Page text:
- The Jordan could be a ranging torrent during the rainy season and then dwindle to a muddy mess during the dry season. Context suggests, Namaan is not risking his life to dip in the Jordan at this time of year, so it must be the dry “muddy water” season.
- Naaman wants “vending machine grace” (put in your money, take out your grace). But the God of Israel is not bought or manipulated.
- God’s grace is free. God’s prophet does not even have to answer the door.
- God doesn’t want gold, silver and a king’s fortune in clothing. He wants humility and faith.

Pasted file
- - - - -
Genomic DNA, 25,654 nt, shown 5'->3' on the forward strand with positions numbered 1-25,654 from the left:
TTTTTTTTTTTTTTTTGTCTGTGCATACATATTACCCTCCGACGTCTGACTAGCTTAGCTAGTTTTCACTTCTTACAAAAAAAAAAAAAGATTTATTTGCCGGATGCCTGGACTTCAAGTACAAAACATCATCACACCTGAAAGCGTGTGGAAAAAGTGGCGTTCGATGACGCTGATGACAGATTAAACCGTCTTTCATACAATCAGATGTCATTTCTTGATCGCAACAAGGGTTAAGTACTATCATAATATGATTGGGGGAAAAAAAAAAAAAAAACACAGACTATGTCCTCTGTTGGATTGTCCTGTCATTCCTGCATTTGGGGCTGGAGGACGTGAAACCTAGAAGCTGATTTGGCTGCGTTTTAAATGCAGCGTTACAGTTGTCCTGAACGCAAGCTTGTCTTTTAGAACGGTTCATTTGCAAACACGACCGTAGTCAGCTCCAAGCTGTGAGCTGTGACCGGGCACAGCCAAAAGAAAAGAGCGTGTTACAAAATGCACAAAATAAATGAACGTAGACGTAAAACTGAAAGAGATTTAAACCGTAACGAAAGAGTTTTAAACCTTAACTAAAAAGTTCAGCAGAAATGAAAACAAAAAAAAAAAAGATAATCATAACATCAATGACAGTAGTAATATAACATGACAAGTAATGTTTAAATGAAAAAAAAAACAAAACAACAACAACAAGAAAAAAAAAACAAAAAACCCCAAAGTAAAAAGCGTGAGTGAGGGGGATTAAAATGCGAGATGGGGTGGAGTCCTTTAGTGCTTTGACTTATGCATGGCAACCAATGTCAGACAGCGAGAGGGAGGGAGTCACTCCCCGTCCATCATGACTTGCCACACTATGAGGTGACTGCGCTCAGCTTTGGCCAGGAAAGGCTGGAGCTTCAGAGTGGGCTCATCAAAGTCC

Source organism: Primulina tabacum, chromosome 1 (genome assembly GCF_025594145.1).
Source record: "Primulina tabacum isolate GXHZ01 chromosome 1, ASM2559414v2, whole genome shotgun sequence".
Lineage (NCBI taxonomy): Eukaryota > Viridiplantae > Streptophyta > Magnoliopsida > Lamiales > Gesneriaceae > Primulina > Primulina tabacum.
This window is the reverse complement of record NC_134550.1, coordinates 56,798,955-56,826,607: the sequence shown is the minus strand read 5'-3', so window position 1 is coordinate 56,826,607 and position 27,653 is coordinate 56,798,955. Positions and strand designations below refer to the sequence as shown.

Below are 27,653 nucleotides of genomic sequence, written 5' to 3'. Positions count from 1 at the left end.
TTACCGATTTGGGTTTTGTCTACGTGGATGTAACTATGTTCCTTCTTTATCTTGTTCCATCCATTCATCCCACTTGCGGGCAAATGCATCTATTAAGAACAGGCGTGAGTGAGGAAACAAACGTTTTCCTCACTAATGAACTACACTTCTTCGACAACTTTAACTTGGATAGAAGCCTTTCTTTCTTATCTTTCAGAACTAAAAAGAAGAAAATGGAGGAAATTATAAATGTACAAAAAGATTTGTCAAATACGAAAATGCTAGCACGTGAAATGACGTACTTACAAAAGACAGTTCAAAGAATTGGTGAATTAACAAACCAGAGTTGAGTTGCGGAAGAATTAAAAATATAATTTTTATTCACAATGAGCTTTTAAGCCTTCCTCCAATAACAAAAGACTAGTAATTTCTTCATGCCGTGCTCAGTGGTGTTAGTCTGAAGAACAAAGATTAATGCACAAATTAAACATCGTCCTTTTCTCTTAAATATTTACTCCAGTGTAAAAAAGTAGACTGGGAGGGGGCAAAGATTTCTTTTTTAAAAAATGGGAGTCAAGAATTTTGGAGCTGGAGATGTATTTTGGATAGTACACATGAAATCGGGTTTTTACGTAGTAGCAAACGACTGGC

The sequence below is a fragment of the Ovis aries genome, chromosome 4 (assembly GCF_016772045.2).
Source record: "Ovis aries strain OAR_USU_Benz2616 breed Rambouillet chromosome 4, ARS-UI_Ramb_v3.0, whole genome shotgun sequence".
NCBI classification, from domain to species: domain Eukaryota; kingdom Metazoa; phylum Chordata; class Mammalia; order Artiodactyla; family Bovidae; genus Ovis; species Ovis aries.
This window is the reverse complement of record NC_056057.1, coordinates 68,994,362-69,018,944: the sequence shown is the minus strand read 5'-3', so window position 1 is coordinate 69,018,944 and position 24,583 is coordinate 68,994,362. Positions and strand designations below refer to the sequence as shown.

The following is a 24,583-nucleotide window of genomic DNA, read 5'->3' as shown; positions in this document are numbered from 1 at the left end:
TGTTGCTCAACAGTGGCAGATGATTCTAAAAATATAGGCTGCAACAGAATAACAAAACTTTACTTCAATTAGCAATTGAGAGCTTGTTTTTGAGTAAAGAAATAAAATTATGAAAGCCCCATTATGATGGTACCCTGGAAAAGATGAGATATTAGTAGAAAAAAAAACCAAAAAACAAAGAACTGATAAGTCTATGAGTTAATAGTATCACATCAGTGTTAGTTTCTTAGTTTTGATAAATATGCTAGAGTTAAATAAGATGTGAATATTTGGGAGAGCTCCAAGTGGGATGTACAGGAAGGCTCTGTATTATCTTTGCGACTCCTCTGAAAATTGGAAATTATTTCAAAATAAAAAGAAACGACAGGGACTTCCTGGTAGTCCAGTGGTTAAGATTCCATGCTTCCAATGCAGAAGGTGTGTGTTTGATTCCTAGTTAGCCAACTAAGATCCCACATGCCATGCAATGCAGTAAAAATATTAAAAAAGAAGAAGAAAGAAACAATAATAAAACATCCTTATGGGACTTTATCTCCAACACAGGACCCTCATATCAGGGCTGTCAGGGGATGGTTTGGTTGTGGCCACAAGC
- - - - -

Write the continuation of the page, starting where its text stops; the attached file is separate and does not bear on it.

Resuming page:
13But his servants came near and said to him, “My father, it is a great word the prophet has spoken to you; will you not do it? Has he actually said to you, ‘Wash, and be clean’?” 14So he went down and dipped himself seven times in the Jordan, according to the word of the man of God, and his flesh was restored like the flesh of a little child, and he was clean. 15Then he returned to the man of God, he and all his company, and he came and stood before him. And he said, “Behold, I know that there is no God in all the earth but in Israel; so accept now a present from your servant.” 16But he said, “As the LORD lives, before whom I stand, I will receive none.” And he urged him to take it, but he refused. 17Then Naaman said, “If not, please let there be given to your servant two mule loads of earth, for from now on your servant will not offer burnt offering or sacrifice to any god but the LORD. 18In this matter may the LORD pardon your servant: when my master goes into the house of Rimmon to worship there, leaning on my arm, and I bow myself in the house of Rimmon, when I bow myself in the house of Rimmon, the LORD pardon your servant in this matter.” 19He said to him, “Go in peace.” -2Kings 5:13-19